On Thursday, oil prices stabilized, holding on to the majority of their recent gains after another drop in U.S. crude inventories signaled a firming market, and as a tropical storm heads towards oil producing facilities in the Gulf of Mexico.
Benchmark Brent crude LCOc1 dropped 5 cents a barrel at $52.52 by 0925 GMT. U.S. light, sweet crude CLc1 declined 10 cents at $48.31 a barrel.
Both contracts increased more than 1 percent on Wednesday, maintained by potential output disruptions from the Gulf of Mexico storm Tropical Depression Harvey.
“For the next few days, the U.S. market is going to be focused on Texas as Tropical Depression Harvey is expected to strengthen into a Category I hurricane by Friday,” stated Sukrit Vijayakar, director of energy consultancy Trifecta.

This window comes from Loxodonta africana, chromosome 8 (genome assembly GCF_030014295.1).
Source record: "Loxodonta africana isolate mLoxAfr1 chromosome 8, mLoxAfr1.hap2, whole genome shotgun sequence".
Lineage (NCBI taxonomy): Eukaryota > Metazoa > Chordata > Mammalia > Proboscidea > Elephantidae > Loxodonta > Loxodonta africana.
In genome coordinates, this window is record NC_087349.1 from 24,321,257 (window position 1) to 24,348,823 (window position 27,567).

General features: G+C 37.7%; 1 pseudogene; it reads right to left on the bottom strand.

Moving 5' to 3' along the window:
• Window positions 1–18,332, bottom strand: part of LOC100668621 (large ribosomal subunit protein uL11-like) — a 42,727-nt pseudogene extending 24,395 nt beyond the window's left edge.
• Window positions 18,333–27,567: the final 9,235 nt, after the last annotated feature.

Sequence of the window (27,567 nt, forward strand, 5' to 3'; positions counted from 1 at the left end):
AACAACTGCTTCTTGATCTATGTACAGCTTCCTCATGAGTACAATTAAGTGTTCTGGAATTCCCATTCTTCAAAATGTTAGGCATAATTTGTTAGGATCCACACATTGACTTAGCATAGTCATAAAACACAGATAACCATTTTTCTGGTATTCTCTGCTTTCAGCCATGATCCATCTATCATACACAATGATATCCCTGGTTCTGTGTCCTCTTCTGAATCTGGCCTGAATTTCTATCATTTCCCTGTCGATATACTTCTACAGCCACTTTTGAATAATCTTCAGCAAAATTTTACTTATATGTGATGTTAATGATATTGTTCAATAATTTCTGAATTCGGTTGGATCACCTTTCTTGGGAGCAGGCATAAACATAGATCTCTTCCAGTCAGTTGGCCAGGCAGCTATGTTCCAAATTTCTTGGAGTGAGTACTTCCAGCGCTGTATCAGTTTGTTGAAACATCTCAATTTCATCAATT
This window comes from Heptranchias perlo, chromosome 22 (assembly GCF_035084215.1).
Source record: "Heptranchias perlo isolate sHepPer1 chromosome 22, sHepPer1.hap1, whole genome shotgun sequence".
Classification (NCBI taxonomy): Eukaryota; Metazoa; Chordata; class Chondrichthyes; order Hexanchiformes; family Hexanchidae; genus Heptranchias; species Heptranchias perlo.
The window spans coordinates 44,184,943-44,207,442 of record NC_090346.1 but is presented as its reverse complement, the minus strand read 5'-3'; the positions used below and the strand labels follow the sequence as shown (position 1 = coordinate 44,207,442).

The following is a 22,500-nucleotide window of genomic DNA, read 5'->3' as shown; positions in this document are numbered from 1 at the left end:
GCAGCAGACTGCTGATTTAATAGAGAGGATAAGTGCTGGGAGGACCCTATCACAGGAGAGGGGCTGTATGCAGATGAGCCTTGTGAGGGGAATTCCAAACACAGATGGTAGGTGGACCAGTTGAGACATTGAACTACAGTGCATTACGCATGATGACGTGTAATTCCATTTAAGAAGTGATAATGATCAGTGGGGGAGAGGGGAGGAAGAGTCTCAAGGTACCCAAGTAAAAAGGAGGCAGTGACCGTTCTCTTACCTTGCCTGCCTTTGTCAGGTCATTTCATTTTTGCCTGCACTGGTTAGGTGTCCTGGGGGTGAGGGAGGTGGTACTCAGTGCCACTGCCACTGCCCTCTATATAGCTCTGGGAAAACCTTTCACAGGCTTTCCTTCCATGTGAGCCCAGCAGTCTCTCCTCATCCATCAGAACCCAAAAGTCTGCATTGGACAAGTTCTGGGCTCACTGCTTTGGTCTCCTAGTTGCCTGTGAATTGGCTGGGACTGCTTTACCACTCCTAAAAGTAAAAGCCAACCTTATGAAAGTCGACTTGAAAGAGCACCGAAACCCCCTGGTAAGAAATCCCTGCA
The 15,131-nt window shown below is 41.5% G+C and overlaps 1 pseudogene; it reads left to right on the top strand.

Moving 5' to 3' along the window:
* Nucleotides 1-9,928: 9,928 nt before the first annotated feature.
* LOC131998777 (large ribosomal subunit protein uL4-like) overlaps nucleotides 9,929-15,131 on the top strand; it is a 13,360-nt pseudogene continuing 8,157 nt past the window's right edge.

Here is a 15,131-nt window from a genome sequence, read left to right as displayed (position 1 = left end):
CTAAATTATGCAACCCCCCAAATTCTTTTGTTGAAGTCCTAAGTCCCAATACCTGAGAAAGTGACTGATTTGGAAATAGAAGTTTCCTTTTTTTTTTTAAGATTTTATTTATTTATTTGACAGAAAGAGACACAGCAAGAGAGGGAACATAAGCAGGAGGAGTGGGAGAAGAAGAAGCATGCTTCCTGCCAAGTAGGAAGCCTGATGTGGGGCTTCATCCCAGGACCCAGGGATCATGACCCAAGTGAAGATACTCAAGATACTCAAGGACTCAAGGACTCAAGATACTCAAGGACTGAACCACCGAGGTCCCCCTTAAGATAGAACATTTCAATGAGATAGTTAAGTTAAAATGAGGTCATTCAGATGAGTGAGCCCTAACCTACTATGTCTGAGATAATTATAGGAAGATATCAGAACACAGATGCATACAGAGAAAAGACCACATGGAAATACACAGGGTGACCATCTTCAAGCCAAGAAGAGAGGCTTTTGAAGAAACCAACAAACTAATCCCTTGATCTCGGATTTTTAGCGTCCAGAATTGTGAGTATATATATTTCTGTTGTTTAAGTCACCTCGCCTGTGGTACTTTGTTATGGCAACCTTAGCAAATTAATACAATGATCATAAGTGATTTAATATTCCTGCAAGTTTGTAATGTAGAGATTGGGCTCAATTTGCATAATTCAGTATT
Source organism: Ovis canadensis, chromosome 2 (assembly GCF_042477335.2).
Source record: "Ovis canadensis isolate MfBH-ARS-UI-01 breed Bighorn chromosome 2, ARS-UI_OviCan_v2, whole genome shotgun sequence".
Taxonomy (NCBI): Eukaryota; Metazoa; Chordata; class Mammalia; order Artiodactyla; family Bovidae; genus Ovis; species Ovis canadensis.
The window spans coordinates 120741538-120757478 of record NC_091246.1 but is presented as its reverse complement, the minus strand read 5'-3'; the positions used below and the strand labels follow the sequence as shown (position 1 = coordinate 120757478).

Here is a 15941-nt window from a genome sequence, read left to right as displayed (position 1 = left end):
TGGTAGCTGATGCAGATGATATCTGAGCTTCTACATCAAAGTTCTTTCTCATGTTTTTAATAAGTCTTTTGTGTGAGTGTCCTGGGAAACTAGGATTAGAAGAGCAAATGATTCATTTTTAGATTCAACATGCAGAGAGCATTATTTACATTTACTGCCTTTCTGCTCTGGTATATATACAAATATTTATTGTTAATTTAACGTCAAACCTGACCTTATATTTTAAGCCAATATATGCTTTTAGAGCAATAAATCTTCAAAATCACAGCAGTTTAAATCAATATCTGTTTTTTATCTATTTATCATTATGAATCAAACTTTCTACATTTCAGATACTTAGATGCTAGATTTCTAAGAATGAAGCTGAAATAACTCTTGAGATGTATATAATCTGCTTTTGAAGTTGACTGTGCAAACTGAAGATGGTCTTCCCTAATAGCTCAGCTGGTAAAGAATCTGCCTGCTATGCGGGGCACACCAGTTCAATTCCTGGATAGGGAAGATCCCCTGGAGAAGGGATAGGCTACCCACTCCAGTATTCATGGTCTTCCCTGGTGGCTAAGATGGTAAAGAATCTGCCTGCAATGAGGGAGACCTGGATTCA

“Operators in the area are already closing down platforms and evacuating workers as a precaution,” he continued.
Harvey strengthened into a tropical storm late on Wednesday night with winds of roughly 40 miles per hour (65 km per hour) and was located about 440 miles (705 km) southeast of Port Mansfield, Texas, the U.S. National Hurricane Center reported.
Aside from the weather, traders said falls in U.S. commercial crude storage levels were a indication of a slowly tightening market, although another increase in output held the market back.
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U.S. crude oil production reached 9.53 million barrels per day (bpd) last week, its highest in over 2 years and advanced over 13 percent from their most recent low in mid-2016.
U.S. crude stocks dropped last week and gasoline stocks fell as well, the Energy Information Administration reported on Wednesday.
Crude inventories declined by 3.3 million barrels in the week ending Aug. 18 to 463.17 million barrels, decreased 13.5 percent from record levels last March.